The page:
On Friday I visited Mulino Marino, a family owned and operated mill in Cossano Belbo. You may already be acquainted with this place from this interview with apprentice miller Fulvio Marino, but to recap, Mulino Marino was founded by Felice Marino in 1955 and prides itself on producing high quality organic flour from heritage grains, corn, and other cereals. Three generations of Marinos work in the mill and third generation Fulvio took some time to meet with me and show me around. I got a crash course in traditional flour production, as well as an unexpected introduction to the mill’s very new additions.
The mill is divided between two buildings. In one, a small room contains two stone mills dating back to the 19th century. Fulvio was nice enough to disassemble one so I could get a good look at the stones and touch their surfaces. The stone came from a quarry outside Paris, and is incredibly resistent to wear and tear.
The other mill was in full swing making “burrato”, soft wheat flour. Grain was being funneled between the stones, which make 120-130 revolutions per minute (compared to 500 for an industrial machine). When the flour was expelled it was lukewarm to the touch. The limited number of revolutions and low heat keep the germ alive, which means the flour is more complete, healthier and more fragrant.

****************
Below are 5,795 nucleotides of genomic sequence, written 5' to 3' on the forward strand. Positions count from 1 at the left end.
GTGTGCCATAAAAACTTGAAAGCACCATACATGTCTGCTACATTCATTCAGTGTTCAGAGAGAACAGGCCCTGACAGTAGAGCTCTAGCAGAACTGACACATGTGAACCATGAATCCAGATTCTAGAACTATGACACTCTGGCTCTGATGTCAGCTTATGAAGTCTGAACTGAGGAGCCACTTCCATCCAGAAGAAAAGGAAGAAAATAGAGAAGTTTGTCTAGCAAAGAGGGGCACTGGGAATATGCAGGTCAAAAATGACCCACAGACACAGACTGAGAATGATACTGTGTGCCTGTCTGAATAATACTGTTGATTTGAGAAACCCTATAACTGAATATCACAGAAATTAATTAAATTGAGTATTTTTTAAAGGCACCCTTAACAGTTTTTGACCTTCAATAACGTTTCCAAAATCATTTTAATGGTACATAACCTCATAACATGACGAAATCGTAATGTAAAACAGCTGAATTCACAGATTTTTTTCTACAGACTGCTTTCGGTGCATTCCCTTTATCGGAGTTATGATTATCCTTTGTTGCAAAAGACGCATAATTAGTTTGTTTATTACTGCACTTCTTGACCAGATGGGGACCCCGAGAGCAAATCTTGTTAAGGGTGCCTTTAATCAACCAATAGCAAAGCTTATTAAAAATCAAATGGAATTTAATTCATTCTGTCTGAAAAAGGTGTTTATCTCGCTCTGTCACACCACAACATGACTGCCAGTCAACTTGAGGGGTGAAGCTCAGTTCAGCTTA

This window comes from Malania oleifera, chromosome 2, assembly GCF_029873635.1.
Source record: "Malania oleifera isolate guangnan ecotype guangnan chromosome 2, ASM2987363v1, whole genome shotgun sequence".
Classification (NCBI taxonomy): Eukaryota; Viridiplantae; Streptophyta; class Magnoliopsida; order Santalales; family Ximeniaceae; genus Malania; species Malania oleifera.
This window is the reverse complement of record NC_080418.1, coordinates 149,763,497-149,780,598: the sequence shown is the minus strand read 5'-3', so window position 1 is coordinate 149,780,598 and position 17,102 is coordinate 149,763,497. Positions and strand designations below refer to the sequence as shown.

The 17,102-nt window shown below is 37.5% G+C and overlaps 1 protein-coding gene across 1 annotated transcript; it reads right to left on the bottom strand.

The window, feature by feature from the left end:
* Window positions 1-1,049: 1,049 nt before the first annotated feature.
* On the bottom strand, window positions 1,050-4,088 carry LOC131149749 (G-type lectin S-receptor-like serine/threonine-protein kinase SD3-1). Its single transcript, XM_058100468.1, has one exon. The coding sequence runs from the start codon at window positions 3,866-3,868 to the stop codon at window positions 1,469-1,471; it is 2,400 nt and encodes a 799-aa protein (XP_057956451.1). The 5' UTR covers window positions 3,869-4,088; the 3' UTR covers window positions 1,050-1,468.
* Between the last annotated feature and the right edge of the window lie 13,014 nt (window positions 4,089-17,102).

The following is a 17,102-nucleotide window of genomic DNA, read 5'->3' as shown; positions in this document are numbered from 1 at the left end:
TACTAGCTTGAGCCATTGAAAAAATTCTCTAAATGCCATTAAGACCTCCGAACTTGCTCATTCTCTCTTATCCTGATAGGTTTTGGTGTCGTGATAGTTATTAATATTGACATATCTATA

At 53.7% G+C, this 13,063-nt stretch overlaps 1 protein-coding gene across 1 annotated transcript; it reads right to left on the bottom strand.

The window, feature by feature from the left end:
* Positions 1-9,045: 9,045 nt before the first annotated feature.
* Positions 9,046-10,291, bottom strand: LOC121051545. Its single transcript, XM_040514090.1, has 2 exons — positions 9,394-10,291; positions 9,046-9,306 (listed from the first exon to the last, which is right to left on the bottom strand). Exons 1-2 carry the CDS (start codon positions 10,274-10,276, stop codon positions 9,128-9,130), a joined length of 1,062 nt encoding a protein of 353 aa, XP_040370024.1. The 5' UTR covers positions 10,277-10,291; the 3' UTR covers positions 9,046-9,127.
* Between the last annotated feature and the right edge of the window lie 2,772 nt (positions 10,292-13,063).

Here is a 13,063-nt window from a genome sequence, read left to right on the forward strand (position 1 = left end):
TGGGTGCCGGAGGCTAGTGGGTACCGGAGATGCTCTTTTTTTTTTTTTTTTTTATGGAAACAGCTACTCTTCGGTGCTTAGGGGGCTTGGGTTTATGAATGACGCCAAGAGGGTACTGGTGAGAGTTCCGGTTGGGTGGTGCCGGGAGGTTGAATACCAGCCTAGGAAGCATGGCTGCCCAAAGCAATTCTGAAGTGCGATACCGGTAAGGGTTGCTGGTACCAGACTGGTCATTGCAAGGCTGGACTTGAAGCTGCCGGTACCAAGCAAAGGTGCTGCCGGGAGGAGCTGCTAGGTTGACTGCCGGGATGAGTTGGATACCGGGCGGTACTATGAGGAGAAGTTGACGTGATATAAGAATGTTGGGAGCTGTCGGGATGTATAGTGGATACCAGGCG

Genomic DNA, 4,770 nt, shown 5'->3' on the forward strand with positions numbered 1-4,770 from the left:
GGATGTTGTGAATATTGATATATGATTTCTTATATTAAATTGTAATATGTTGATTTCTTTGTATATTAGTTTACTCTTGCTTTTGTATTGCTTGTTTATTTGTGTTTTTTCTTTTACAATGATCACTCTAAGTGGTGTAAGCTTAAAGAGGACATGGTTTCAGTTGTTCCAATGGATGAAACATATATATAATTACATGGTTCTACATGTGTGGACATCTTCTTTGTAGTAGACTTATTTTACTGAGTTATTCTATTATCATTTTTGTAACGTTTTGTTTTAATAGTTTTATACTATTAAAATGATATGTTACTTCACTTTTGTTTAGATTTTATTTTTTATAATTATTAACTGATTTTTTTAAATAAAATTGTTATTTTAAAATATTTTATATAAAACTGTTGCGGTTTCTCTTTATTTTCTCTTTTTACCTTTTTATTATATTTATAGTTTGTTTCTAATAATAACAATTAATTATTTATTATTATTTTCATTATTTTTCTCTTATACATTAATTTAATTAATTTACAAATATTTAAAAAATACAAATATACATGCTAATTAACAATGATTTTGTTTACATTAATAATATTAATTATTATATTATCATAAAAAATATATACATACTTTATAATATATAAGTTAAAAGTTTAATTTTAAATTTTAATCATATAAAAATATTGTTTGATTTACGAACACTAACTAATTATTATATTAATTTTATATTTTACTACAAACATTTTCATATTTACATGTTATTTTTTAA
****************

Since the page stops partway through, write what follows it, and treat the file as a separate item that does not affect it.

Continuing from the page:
In a neighboring building, the cylinder mill laid idle. Once an important part of the mill’s production, Mulino Marino now heavily favors stone grinding. But they haven’t completely given up on modernity. On the contrary, two recent additions to the mill have propelled them into the 21st century.
Upstairs from the cylinder mill sits the Buhler Sortex Z+, an optical sorting computer that analyzes each cereal before it is sent to the mill. The Sortex removes contaminates and filters out the the grains that are dead or defective. Although Fulvio patiently described the process to me, this NASA technology (seriously!) is way beyond my reach. Neverteless, this insane piece of machinery is super cool. I half expected it to talk.
As impressive as the Sortex Z+ was, this was not the highlight of the tour. That came next. We walked around the back of Fulvio’s family home, which is right beside the mill. There, between the house and the hills, dozens of solar panels collected energy that will soon completely power the mill. “We could have built a pool here,” said Fulvio with a grin, “but we preferred this instead.”